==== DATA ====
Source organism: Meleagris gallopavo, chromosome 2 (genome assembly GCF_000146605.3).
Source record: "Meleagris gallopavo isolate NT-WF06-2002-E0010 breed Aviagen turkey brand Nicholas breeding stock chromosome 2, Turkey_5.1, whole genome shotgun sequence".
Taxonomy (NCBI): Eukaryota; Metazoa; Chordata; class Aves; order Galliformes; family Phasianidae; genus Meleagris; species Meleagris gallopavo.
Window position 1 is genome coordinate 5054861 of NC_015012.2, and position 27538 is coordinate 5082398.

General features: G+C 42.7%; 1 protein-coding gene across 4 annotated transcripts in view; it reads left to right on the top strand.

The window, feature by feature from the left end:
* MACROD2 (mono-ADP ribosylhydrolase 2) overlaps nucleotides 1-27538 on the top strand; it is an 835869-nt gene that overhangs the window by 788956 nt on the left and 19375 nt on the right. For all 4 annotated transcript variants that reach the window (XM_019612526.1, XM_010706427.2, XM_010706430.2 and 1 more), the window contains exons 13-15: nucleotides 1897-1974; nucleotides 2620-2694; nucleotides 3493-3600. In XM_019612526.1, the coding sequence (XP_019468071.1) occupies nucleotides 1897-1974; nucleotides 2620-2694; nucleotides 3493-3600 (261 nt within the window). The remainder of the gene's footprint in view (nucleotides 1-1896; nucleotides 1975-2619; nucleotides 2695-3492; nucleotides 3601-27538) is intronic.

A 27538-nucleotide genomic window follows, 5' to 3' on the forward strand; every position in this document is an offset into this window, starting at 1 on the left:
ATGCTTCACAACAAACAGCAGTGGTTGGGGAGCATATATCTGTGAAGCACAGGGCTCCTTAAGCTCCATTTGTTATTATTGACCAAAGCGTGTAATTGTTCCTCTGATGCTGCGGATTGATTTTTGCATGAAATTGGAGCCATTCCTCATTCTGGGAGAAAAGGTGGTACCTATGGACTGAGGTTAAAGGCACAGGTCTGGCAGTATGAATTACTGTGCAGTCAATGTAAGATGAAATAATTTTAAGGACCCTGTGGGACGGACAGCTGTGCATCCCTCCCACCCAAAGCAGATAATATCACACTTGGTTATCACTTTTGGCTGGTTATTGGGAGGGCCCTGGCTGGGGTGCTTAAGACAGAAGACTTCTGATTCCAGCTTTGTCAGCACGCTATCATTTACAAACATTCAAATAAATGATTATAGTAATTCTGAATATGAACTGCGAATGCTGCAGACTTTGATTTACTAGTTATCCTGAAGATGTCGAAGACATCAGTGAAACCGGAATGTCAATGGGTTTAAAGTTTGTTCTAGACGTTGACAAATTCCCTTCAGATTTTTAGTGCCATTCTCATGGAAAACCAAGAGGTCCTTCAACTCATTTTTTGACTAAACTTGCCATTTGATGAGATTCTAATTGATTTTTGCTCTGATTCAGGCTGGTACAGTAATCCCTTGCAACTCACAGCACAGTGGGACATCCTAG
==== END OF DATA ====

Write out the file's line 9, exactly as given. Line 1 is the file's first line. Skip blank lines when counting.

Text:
ATGCTTCACAACAAACAGCAGTGGTTGGGGAGCATATATCTGTGAAGCACAGGGCTCCTTAAGCTCCATTTGTTATTATTGACCAAAGCGTGTAATTGTTCCTCTGATGCTGCGGATTGATTTTTGCATGAAATTGGAGCCATTCCTCATTCTGGGAGAAAAGGTGGTACCTATGGACTGAGGTTAAAGGCACAGGTCTGGCAGTATGAATTACTGTGCAGTCAATGTAAGATGAAATAATTTTAAGGACCCTGTGGGACGGACAGCTGTGCATCCCTCCCACCCAAAGCAGATAATATCACACTTGGTTATCACTTTTGGCTGGTTATTGGGAGGGCCCTGGCTGGGGTGCTTAAGACAGAAGACTTCTGATTCCAGCTTTGTCAGCACGCTATCATTTACAAACATTCAAATAAATGATTATAGTAATTCTGAATATGAACTGCGAATGCTGCAGACTTTGATTTACTAGTTATCCTGAAGATGTCGAAGACATCAGTGAAACCGGAATGTCAATGGGTTTAAAGTTTGTTCTAGACGTTGACAAATTCCCTTCAGATTTTTAGTGCCATTCTCATGGAAAACCAAGAGGTCCTTCAACTCATTTTTTGACTAAACTTGCCATTTGATGAGATTCTAATTGATTTTTGCTCTGATTCAGGCTGGTACAGTAATCCCTTGCAACTCACAGCACAGTGGGACATCCTAG